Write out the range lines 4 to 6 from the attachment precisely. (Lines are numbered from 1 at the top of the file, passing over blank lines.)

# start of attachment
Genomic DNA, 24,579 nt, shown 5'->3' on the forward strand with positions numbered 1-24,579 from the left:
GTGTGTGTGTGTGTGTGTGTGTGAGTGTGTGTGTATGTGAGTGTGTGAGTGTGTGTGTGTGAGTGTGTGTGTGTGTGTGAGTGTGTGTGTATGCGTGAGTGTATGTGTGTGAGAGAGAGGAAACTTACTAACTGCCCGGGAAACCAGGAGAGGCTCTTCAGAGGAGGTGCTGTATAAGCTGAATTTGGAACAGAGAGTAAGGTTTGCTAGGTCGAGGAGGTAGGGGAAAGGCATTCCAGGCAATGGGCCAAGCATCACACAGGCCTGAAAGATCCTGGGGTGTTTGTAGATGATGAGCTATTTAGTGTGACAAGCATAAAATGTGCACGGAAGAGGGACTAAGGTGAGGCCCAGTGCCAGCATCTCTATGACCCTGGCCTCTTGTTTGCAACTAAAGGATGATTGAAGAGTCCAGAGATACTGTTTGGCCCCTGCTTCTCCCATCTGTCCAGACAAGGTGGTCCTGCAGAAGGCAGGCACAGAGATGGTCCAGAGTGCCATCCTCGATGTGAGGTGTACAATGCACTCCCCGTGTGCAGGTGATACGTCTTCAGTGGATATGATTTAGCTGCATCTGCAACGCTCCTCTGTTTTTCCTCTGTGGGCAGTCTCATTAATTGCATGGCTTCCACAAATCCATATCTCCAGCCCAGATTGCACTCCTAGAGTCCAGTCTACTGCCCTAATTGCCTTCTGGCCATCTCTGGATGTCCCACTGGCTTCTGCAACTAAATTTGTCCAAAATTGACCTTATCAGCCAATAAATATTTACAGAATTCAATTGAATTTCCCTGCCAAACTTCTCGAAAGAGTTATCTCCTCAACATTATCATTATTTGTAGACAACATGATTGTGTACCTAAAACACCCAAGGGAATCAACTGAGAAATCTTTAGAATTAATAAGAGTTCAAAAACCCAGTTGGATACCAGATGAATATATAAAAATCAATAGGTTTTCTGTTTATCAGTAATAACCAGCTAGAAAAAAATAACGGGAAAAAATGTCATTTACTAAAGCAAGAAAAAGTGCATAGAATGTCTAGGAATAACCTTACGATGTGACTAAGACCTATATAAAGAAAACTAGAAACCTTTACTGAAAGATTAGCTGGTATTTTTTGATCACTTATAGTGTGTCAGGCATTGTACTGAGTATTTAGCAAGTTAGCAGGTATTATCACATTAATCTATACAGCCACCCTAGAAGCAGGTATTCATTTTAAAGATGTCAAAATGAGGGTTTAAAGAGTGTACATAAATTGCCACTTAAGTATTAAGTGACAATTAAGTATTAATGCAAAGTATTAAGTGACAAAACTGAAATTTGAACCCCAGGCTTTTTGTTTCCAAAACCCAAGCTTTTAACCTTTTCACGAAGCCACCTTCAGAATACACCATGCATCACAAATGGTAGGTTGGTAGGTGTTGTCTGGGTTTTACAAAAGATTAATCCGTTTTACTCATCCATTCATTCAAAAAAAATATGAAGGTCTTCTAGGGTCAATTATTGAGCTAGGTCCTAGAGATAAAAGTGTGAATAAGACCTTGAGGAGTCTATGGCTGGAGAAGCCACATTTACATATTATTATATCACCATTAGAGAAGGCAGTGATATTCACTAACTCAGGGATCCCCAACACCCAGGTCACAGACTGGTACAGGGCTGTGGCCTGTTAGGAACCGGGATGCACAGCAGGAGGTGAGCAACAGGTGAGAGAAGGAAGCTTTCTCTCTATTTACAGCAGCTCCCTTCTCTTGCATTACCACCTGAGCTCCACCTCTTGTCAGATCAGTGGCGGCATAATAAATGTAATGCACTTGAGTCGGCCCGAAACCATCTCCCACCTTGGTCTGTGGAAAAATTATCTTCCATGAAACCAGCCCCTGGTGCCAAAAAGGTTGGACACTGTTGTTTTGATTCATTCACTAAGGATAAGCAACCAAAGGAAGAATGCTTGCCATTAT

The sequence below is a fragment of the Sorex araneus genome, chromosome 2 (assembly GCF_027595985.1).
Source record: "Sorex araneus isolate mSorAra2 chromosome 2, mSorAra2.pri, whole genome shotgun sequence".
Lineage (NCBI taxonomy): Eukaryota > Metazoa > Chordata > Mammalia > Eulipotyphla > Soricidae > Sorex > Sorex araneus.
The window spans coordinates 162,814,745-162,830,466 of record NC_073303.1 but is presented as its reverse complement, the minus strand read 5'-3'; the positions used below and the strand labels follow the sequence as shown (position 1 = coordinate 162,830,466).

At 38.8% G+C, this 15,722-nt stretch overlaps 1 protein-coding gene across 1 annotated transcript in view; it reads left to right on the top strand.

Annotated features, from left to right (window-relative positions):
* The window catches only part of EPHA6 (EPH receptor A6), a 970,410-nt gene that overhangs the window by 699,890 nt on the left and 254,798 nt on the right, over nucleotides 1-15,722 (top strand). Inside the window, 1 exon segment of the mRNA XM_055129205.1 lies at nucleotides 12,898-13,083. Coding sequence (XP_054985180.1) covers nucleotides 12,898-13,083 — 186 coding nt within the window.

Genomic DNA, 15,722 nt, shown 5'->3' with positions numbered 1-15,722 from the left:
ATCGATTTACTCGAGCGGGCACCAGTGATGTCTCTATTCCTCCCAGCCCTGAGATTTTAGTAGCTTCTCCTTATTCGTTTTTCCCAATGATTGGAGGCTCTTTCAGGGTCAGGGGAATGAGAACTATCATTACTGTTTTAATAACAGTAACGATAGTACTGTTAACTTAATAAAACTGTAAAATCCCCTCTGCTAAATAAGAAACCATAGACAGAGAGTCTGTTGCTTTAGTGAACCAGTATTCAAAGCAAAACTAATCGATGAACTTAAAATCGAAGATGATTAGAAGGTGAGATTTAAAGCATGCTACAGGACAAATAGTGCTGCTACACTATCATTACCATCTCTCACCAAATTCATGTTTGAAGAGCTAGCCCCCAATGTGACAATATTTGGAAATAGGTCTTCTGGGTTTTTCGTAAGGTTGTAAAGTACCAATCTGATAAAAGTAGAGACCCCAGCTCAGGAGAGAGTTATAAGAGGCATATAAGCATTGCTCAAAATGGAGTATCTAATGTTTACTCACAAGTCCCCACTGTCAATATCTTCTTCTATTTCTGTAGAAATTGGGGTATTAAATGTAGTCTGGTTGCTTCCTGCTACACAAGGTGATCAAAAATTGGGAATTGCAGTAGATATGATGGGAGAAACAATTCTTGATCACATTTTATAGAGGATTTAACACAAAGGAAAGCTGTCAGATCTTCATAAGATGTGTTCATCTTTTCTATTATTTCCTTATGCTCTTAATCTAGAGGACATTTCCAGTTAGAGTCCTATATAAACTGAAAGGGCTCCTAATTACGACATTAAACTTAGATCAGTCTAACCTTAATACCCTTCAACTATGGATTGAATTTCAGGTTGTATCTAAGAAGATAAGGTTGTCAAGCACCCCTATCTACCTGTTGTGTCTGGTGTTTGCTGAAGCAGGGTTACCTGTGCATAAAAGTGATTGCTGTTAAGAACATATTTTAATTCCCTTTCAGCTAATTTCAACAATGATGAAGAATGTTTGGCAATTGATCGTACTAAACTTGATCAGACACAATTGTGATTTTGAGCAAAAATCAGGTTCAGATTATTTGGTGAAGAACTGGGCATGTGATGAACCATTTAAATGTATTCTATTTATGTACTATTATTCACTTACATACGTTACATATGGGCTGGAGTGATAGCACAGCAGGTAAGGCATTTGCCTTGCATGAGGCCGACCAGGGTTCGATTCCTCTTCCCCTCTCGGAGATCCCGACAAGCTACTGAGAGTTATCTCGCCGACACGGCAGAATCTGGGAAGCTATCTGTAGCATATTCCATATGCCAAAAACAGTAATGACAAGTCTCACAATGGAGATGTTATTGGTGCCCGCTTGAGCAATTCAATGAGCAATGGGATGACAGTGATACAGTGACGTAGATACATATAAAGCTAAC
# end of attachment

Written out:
Source record: "Sorex araneus isolate mSorAra2 chromosome 2, mSorAra2.pri, whole genome shotgun sequence".
Lineage (NCBI taxonomy): Eukaryota > Metazoa > Chordata > Mammalia > Eulipotyphla > Soricidae > Sorex > Sorex araneus.
The window spans coordinates 162,814,745-162,830,466 of record NC_073303.1 but is presented as its reverse complement, the minus strand read 5'-3'; the positions used below and the strand labels follow the sequence as shown (position 1 = coordinate 162,830,466).